Honeycrisp is a trademark name of an apple cultivar created by the University of Minnesota in the early 1960s. Honeycrisp is known for its thin skin, juiciness and storage life of up to six months if refrigerated. The honeycrisp apple tree grows to about 20 feet tall USDA hardiness zones 3 through 8. The tree will bloom in mid-spring and produce fruit for harvesting in September around its fifth year in the ground.
Select a full sun location that drains well so the roots will not be exposed to standing water. Plant away from taller trees and buildings that could block sunlight and air circulation. Planting can occur anytime from fall to spring while the tree is dormant and when the ground is workable (not frozen).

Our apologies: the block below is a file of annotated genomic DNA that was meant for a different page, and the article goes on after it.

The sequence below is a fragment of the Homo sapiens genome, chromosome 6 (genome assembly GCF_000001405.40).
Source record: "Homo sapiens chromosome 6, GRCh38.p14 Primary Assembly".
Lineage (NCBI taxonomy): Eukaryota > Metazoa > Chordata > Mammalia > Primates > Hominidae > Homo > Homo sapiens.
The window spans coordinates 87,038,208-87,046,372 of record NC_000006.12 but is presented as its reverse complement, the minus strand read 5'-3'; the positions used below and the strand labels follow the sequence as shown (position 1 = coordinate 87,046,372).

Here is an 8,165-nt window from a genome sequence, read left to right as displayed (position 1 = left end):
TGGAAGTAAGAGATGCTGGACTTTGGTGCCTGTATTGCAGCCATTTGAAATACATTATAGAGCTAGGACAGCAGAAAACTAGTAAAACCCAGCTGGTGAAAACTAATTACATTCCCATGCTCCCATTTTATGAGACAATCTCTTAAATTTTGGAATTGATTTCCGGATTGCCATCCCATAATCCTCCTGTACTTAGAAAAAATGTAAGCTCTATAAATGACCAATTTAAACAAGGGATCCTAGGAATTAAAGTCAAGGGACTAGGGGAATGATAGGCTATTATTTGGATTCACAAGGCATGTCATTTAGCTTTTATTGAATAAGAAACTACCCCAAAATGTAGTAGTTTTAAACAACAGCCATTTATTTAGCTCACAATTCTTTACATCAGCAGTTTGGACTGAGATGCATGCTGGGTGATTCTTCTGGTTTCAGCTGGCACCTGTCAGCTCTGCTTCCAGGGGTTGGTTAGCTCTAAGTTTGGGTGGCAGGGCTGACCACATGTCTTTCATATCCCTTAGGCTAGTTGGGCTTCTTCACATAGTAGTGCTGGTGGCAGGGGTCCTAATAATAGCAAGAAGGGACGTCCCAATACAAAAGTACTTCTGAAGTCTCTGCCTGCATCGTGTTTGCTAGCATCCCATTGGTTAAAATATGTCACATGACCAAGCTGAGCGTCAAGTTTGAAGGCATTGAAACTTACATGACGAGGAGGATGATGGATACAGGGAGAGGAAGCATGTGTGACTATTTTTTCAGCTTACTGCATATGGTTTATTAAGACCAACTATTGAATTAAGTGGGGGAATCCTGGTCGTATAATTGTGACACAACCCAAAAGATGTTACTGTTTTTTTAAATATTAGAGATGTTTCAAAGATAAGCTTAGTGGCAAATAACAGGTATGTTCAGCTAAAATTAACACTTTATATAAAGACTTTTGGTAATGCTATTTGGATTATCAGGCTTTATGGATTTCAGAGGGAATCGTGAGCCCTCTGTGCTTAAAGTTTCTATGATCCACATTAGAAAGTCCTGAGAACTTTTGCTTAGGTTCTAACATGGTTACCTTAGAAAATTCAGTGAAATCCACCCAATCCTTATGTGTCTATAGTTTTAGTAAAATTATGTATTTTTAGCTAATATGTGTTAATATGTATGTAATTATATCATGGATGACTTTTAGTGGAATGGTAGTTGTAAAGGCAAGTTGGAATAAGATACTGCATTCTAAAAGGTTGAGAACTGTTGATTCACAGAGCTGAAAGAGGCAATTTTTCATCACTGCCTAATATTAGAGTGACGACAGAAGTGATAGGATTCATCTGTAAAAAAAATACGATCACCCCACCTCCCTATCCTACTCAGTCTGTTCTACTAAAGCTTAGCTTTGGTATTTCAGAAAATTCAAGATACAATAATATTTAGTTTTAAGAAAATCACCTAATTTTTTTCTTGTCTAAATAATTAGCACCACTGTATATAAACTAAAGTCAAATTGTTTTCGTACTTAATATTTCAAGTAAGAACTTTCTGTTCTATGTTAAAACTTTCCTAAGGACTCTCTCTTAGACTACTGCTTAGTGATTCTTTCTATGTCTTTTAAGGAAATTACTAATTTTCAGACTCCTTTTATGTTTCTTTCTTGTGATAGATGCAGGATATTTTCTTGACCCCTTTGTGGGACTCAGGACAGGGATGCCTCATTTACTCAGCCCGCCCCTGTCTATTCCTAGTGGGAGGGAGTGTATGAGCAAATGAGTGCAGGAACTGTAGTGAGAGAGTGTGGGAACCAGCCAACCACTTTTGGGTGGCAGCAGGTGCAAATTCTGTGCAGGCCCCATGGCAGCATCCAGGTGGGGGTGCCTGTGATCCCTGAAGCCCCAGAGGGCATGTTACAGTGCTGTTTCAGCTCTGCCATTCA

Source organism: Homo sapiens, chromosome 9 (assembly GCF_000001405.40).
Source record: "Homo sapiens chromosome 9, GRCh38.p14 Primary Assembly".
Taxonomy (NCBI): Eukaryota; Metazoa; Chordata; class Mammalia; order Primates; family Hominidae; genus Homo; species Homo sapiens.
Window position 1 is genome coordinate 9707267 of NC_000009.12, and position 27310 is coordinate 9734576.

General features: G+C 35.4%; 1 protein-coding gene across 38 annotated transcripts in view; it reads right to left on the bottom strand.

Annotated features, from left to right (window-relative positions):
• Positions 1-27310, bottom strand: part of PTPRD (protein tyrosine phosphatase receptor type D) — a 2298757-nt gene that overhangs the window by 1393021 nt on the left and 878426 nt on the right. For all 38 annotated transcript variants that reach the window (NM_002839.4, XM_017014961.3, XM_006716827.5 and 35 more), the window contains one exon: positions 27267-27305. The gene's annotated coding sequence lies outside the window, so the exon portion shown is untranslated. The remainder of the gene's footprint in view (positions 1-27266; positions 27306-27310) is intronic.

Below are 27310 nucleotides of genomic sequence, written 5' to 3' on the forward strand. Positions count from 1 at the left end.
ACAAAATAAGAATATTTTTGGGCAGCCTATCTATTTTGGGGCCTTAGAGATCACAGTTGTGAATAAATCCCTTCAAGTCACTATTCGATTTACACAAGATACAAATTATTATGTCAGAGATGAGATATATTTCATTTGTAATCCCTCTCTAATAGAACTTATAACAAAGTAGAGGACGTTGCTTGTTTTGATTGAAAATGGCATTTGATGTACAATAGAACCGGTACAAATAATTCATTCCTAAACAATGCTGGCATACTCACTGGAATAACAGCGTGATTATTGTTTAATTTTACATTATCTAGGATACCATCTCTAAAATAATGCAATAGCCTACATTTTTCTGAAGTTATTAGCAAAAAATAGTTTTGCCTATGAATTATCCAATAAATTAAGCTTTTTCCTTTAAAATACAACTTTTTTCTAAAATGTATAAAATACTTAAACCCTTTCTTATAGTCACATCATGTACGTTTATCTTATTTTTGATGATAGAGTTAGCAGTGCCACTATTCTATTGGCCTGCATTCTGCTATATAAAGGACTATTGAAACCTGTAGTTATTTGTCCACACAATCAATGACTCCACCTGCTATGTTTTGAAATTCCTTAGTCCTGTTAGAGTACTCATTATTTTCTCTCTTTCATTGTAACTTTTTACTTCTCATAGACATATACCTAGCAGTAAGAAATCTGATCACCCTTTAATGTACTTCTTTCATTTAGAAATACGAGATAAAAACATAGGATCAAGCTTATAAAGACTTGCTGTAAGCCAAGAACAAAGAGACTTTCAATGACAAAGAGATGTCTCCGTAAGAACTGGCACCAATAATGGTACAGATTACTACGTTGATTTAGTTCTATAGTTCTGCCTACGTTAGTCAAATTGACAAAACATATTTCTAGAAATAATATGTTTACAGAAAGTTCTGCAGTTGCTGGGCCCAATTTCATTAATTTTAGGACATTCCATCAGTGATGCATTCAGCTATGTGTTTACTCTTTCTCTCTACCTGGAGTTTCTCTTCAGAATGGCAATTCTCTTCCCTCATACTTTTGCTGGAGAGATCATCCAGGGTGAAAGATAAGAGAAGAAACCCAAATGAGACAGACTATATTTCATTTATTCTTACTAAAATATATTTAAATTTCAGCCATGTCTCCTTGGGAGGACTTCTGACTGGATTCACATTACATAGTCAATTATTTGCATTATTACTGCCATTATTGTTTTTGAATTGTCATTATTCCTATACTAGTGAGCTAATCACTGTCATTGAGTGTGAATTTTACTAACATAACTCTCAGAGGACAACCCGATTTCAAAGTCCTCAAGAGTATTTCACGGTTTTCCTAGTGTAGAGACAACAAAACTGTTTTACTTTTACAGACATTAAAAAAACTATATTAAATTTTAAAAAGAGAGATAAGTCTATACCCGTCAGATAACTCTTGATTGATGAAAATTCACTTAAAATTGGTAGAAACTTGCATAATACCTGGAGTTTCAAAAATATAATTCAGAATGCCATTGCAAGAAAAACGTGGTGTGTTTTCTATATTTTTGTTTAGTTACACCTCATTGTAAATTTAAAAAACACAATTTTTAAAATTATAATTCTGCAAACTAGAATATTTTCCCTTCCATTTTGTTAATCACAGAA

Dig the hole two to three times as wide and twice as deep as the root ball. In heavy clay soils, work 50 percent organic matter such as commercial compost, home-grown compost or leaf mold in with dirt to return to the bottom of the hole.
Place the tree so that the graft is about 2 inches above ground level, adding more dirt to the bottom if necessary. If the tree is wrapped with burlap, pull the burlap down to expose the top half of the root ball when the hole is backfilled halfway. If the tree is potted, spread the roots before backfilling. Press the soil down as you backfill the hole.
Water thoroughly about every two weeks during the first year if there is no saturating rain.